Thailand's Prayut: Survivor PM fights on after court ruling keeps him in office

Mr Prayut Chan-o-cha is one of the kingdom's longest-serving prime ministers. PHOTO: PRAYUT CHAN-O-CHA/FACEBOOK

BANGKOK - Thai Prime Minister Prayut Chan-o-cha's success in a court case seeking to throw him out of office is the latest victory for the former army chief who has escaped unscathed from several legal skirmishes.

The ruling by the Constitutional Court means the 68-year-old, who came to power in a 2014 coup, can play host when Bangkok rolls out the red carpet for November's Apec summit.

Mr Prayut, one of the kingdom's longest-serving prime ministers, welcomed the ruling with a bullish pledge to push on with his agenda.

But with just a few months to go before a general election, his popularity is at a low ebb.

The court suspended Mr Prayut from office last month while it decided whether he had reached the eight-year term limit laid down for the prime minister.

While the nine-judge panel ruled in his favour on Friday, the episode has been damaging for his image, said Naresuan University political scientist Napisa Waitoolkiat.

"The Constitutional Court's suspension of Prayut from the premiership totally made him lose face," she told AFP this week ahead of the verdict.

The case was just the latest in a series of legal battles Mr Prayut has faced during his rule.

In late 2020, the Constitutional Court ruled in his favour in a challenge to his use of an army residence even after he left the military top brass.

The year before, the same court refused to rule on another challenge about him missing out part of his oath of office when being sworn in as PM.

Further burnishing his credentials as a survivor, Mr Prayut held on throughout youth-led pro-democracy rallies that sprang up in Bangkok in 2020 calling for his resignation - the biggest seen in the city since the 2014 coup.

But now, the polls look bleak for Mr Prayut - in a recent survey of 2,500 people by the National Institute of Development Administration, he was ranked only fourth in a list of prime minister candidates, with just 10.5 per cent support.

And his Palang Pracharath Party is also struggling, with around 5.5 per cent backing.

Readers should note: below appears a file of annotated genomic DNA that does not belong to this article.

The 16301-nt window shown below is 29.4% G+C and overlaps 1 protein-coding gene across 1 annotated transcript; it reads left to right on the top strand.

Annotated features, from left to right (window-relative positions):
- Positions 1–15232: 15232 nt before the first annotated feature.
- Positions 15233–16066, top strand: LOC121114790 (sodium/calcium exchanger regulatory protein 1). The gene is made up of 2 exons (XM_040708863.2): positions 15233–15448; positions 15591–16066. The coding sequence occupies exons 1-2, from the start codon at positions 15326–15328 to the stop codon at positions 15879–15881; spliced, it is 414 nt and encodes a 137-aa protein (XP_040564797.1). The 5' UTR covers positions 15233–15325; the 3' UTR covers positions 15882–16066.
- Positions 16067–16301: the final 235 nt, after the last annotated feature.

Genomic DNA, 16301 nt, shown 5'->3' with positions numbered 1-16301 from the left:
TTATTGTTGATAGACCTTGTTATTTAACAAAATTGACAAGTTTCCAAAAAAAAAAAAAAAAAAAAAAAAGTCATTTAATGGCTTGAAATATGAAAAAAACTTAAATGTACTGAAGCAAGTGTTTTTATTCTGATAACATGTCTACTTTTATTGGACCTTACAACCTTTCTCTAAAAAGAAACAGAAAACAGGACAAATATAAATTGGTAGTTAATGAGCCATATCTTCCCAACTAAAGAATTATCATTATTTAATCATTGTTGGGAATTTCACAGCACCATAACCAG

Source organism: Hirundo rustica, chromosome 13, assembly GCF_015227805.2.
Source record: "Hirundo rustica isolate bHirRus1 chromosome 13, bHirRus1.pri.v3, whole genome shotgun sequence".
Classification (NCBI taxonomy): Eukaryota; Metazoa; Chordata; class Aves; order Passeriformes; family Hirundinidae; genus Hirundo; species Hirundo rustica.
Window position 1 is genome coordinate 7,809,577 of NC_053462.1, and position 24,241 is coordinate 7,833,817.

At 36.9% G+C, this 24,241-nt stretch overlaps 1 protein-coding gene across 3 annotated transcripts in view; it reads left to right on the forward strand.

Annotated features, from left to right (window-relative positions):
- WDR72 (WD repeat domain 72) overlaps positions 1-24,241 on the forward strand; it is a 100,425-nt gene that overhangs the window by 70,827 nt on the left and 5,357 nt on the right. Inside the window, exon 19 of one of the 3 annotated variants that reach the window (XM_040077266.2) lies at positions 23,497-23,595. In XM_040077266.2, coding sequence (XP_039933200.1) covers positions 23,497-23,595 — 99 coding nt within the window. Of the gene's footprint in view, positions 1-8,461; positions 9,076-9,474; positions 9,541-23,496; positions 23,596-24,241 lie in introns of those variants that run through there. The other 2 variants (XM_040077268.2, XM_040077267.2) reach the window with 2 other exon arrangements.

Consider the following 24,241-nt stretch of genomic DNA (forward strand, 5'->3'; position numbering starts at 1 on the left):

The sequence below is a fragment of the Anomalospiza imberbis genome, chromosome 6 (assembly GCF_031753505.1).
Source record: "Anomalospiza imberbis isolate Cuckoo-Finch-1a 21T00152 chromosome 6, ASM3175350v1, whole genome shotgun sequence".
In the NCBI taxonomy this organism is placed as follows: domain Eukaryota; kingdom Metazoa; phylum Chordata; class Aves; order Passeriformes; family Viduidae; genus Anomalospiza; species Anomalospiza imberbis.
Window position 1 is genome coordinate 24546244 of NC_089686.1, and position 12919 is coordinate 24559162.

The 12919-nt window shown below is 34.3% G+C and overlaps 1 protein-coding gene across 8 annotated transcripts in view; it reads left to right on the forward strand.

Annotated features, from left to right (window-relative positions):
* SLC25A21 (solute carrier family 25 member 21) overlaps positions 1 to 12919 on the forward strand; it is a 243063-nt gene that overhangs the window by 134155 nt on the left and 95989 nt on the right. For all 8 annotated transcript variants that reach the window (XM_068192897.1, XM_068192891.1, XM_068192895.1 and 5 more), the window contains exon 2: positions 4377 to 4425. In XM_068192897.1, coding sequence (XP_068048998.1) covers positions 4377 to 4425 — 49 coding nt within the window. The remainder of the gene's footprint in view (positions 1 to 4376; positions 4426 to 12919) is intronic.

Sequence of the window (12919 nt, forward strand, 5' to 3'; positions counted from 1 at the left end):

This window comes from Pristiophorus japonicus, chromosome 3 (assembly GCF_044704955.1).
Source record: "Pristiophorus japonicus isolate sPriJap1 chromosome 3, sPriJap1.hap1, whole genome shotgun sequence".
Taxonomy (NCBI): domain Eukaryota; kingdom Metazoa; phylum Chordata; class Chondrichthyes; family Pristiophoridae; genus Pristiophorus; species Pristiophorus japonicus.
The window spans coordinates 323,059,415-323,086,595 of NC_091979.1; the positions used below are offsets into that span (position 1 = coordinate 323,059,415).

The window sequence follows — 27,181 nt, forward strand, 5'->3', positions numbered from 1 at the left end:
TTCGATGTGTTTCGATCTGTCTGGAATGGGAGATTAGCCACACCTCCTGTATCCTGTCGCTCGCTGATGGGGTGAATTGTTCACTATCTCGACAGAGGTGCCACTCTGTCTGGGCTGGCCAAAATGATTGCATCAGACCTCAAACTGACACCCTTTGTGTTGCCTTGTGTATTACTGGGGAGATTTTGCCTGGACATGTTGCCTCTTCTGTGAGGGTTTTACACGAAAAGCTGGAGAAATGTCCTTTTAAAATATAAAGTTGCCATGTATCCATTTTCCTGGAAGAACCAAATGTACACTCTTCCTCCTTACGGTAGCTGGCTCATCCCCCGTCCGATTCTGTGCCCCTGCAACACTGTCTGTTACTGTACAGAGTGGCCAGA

Within his ruling coalition Mr Prayut has had to contend with growing factionalism and defections - last year he survived a plot to overthrow him by a minister.

Soldier to survivor

Born on March 21, 1954 into a military family in north-eastern Thailand's Nakhon Ratchasima province, Mr Prayut rose from military college to become commander of the prestigious Queen's Guards in 1980.

He married a university educator, Naraporn, in 1984 and the couple have twin daughters, Nittha and Tanya, who enjoyed brief fame in a pop band in 2006.

In 2010, Mr Prayut was involved in military decisions to crack down on "Red Shirt" protesters - mostly rural supporters of former prime minister Thaksin Shinawatra, who was ousted in a 2006 coup - in which 90 people were killed.

Four years later, Mr Prayut launched the latest of the more than dozen coups to have rocked Thai democracy over the last 90 years, ousting Thaksin's sister Yingluck Shinawatra's democratically elected government.

Mr Prayut introduced martial law and headed the junta regime for five years before clinging on to power after a disputed 2019 election.

Within his ruling coalition, Mr Prayut has had to contend with growing factionalism and defections. PHOTO: AFP

Over the years, he has shown occasional glimpses of his softer side through poetry and songwriting.

In 2018, he released a Valentine's Day love ballad to Thailand titled Diamond Heart, featuring lyrics that include "Did you know your smile is my happiness?" and "No matter how tired and difficult, let's hold hands".

But he has taken a brusque approach to journalists at times.

Last year, he sprayed reporters with hand sanitiser, and at a 2018 press conference, he left a cardboard cut-out of himself to answer awkward questions.

Now reinstated, Mr Prayut will be able to rub shoulders with world leaders as Apec host in November.

"I think he had longed for this moment," Dr Napisa said.

"He wants to show the world how great Thailand is, how great a prime minister he has been in running the country, how his government has done a brilliant job."

But with the economy wobbling and voter discontent growing, it remains to be seen whether the summit will also be the great survivor's swan song. AFP

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